Peak Water: The Rise and Fall of Cheap, Clean H2O

The Xiaolangdi Reservoir Dam in the middle and lower reaches of the Yellow River on July 5, 2011 in Jiyuan, Henan Province of China. Photograph by ChinaFotoPress/

The Earth’s surface is mostly water, yet across increasingly large swaths of the planet, H2O reservoirs are drying up. This isn’t a metaphor, and it’s not hyperbole. It’s a fact that’s changing the destinies of companies and nations.

Three of the world’s greatest rivers, the Colorado in the U.S., the Nile in Egypt and the Yellow River in China, have been so depleted by cities, farms, factories and dams along their banks that they often no longer reach the sea. Growth in the desert city of Las Vegas, which depends on Colorado River water contained by the Hoover Dam, has been stunted not only by a spectacular real estate crash, but by a 46 percent drop in the amount of water in Lake Mead, behind the dam. Simply put, there’s no more water to be taken.

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It’s not that the world is running out of water, says Peter Gleick, president of the Pacific Institute, an environmental research organization in San Francisco. It’s that there’s not enough water where it’s needed, and it can’t be easily transported. Globally, the amount of renewable water available for each inhabitant has dropped from over 10,000 cubic meters in 1990 to 7,770 in 2010. It could trickle to 4,870 by 2050, as the world’s population grows.

“There are limits to how much water we can get and use, and how we use it and where we use it,” Gleick said. “People think of water as a renewable resource, and mostly it is. But there are very important nonrenewable stocks of water that society depends on.”

Gleick coined the term “peak water” and in 2010, with colleague Meena Palaniappan, laid out the case that much of the world — the U.S. especially — may have already passed its greatest possible rate of consumption. Citizens, government and business must realize that the taps are about to slow.

China‘s ‘Growth Dilemma’

The limitations of the world’s water supply and mankind’s unquenchable thirst for fresh water collided in China last year, when the National Iron and Steel Association decided there wasn’t enough water for the steel mills around Beijing to continue at their current growth rate. Under China’s five-year plan — an anomaly of forethought among nations — Beijing mills responsible for a fourth of the Chinese steel production were told to stop expanding in the water-starved capital and move to the coast. There they’ll use desalted seawater to cool hot steel from the furnaces.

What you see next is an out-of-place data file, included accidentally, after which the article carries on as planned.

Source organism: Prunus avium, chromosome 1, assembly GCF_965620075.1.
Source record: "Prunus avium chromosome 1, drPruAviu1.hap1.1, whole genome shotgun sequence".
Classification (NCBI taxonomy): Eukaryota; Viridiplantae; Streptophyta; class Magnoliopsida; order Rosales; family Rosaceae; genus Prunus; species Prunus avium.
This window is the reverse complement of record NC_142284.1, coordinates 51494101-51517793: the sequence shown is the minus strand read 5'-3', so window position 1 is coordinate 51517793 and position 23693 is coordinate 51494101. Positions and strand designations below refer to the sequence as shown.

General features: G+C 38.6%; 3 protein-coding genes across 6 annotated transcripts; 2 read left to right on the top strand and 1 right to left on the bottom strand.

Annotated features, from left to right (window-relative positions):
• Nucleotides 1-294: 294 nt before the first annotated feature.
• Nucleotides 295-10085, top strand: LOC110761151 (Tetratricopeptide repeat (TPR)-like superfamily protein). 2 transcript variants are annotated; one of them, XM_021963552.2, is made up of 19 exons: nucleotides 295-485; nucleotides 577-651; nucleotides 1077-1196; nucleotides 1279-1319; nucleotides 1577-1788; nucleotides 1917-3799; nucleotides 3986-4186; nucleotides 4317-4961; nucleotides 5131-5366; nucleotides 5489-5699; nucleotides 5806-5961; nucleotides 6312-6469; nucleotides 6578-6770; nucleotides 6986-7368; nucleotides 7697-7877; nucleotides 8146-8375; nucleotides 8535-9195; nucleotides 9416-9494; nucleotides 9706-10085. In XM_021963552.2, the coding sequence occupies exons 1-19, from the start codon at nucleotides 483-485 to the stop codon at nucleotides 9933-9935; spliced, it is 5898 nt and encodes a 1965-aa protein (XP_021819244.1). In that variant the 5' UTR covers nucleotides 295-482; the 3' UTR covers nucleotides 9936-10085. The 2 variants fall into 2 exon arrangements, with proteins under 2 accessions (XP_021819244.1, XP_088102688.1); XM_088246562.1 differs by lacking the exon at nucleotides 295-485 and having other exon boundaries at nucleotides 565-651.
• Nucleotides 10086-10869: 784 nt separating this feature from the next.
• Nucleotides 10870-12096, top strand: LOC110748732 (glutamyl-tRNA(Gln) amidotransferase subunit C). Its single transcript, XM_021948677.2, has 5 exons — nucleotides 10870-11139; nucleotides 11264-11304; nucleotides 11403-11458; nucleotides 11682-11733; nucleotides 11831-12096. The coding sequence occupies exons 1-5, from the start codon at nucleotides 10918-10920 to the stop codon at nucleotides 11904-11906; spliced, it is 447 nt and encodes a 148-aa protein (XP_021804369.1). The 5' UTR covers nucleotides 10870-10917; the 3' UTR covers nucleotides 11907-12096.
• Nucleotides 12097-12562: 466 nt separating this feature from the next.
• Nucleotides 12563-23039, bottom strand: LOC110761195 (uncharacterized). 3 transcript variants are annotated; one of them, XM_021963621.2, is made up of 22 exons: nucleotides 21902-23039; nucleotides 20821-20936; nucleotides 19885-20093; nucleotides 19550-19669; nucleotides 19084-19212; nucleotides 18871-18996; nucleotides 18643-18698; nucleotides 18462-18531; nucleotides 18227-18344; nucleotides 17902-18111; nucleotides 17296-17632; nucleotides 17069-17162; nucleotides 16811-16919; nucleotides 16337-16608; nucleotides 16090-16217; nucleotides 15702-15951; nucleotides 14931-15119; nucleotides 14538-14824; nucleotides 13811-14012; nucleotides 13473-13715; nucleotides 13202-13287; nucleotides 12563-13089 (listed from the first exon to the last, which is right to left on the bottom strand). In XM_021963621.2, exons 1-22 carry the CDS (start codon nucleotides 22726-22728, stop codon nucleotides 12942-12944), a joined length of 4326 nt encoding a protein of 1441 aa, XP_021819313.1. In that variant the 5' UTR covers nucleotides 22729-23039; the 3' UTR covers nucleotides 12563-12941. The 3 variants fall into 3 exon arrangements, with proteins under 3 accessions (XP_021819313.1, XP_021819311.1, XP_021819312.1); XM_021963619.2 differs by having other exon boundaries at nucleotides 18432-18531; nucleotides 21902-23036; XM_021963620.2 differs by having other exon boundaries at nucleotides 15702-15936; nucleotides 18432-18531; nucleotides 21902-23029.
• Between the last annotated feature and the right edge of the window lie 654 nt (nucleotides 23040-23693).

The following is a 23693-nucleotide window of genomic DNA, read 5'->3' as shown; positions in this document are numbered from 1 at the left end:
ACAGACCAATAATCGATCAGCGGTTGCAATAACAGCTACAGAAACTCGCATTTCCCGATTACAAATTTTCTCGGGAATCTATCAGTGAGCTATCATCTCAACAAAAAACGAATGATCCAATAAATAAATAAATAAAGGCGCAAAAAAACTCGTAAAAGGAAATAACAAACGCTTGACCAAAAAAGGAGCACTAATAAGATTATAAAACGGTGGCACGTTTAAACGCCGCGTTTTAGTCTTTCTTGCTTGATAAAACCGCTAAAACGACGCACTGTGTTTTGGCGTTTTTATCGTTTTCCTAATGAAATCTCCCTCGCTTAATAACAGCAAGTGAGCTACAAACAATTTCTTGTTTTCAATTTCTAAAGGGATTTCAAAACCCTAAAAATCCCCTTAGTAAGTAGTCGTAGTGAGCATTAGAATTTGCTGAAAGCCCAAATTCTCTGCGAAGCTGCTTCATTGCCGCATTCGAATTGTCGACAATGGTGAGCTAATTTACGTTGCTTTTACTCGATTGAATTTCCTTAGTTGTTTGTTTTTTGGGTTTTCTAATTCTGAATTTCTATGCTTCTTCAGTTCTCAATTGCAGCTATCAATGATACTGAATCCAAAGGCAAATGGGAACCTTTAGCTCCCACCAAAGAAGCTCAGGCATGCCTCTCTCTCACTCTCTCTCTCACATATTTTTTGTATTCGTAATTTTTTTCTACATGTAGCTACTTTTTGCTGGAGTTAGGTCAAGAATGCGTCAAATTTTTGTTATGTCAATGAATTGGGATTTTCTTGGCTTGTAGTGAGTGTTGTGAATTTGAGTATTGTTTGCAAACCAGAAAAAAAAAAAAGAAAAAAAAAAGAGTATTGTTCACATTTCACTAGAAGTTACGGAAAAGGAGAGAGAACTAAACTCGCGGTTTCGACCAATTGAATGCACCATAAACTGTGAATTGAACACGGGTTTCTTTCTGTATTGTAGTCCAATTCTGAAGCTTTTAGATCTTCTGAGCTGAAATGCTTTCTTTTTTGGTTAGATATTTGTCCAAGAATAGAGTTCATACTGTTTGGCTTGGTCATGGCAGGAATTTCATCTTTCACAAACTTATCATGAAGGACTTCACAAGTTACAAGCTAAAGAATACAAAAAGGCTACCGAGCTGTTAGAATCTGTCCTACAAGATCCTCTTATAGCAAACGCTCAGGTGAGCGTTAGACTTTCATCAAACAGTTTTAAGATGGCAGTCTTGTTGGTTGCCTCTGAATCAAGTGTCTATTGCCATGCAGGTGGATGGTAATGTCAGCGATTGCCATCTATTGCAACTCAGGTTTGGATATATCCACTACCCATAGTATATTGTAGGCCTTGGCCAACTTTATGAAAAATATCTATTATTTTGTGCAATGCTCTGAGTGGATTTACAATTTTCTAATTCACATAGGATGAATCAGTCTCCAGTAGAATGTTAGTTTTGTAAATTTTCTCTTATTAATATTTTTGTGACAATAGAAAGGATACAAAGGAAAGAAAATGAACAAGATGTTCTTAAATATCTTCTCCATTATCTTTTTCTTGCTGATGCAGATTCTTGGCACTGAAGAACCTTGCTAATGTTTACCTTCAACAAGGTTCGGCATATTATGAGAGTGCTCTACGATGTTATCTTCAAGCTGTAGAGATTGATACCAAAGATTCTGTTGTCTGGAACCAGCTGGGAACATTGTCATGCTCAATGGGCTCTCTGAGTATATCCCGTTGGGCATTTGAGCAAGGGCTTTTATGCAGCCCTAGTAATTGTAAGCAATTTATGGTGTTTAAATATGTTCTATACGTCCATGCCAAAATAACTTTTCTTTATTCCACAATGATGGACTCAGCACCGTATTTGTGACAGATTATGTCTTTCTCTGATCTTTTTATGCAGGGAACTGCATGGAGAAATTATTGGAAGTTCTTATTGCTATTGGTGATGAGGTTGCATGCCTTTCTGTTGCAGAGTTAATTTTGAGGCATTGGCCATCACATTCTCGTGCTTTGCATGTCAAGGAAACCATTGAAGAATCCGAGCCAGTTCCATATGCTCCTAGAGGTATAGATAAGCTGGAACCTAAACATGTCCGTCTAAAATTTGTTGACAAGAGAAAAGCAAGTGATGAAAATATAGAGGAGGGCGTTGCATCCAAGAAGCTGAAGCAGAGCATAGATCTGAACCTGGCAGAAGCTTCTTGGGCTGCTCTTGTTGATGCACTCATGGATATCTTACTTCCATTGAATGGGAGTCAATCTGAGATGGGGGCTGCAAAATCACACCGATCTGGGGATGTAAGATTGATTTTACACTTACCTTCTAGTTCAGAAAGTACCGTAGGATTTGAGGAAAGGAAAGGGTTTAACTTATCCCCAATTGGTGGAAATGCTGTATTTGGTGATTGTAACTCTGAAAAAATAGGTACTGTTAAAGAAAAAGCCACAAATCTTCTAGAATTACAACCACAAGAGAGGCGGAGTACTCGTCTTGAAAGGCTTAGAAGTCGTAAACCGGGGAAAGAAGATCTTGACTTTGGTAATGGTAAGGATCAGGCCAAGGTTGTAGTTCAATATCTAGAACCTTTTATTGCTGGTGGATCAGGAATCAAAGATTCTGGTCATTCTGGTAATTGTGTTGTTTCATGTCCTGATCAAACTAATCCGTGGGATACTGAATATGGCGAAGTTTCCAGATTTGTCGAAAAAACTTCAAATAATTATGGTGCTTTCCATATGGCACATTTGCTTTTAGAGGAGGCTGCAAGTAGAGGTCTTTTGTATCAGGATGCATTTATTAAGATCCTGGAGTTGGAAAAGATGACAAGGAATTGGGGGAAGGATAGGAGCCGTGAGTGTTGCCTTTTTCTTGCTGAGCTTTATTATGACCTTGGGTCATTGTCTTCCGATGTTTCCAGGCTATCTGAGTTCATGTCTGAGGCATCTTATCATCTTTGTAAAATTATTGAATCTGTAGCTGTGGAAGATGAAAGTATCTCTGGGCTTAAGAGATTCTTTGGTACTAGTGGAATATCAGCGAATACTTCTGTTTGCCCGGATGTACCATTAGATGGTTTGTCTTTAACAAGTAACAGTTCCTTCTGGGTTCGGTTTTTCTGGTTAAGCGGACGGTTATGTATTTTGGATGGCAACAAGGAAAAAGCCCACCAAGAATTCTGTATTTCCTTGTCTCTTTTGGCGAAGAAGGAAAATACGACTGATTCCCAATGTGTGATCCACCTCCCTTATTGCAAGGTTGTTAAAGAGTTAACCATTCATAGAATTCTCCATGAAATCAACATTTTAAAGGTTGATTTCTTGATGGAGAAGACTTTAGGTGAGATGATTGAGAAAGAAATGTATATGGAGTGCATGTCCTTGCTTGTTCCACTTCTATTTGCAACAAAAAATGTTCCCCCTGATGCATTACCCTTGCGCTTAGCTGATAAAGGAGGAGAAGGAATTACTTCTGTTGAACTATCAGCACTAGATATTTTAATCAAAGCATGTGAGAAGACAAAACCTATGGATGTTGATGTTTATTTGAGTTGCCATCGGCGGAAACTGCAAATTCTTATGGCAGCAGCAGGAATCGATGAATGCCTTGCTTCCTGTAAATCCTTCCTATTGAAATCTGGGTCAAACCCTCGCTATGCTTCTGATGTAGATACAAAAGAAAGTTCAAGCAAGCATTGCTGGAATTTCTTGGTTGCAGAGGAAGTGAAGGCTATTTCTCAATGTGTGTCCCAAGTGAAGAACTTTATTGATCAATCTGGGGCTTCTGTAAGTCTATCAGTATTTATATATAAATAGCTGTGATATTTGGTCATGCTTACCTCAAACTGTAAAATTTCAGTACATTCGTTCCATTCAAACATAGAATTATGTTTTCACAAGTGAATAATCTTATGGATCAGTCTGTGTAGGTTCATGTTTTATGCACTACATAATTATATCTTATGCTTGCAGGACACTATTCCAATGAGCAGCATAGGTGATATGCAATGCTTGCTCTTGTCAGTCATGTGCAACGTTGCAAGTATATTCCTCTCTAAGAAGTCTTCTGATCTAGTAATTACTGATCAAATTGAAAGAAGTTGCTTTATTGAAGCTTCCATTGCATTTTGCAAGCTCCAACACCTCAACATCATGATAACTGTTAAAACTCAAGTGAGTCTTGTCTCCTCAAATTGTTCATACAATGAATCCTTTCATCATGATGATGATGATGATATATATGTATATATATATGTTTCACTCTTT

China’s North has just a fifth of the country’s water to supply nearly half its population and industry. The North is also home to most of China’s vast coal reserves, which require tremendous amounts of water to extract and transport. Already, water pollution combined with a shortfall of about 40 billion cubic meters a year in available fresh water have have sapped China’s growth by 2.3 percentage points, according to a recent World Bank estimate.

Water will be China’s “next growth dilemma,” said Su Gao, water analyst at Bloomberg New Energy Finance.

In the U.S., rising temperatures and decreasing rain and snowfall in the U.S. Southwest are drying up the Colorado, the region’s lifeline, and will make the current use of water from the Colorado “unsustainable” in the future, according to a team of climatologists from the Scripps Institution of Oceanography and the U.S. Geological Survey, writing in the Proceedings of the National Academy of Sciences in December 2010. While couched in the cautious terms of science, there was no mistaking the study’s conclusion: Drought will become “more extreme” by the middle of this century, “call[ing] into question whether we can sustain the water resources that we have come to depend upon in the 20th century.”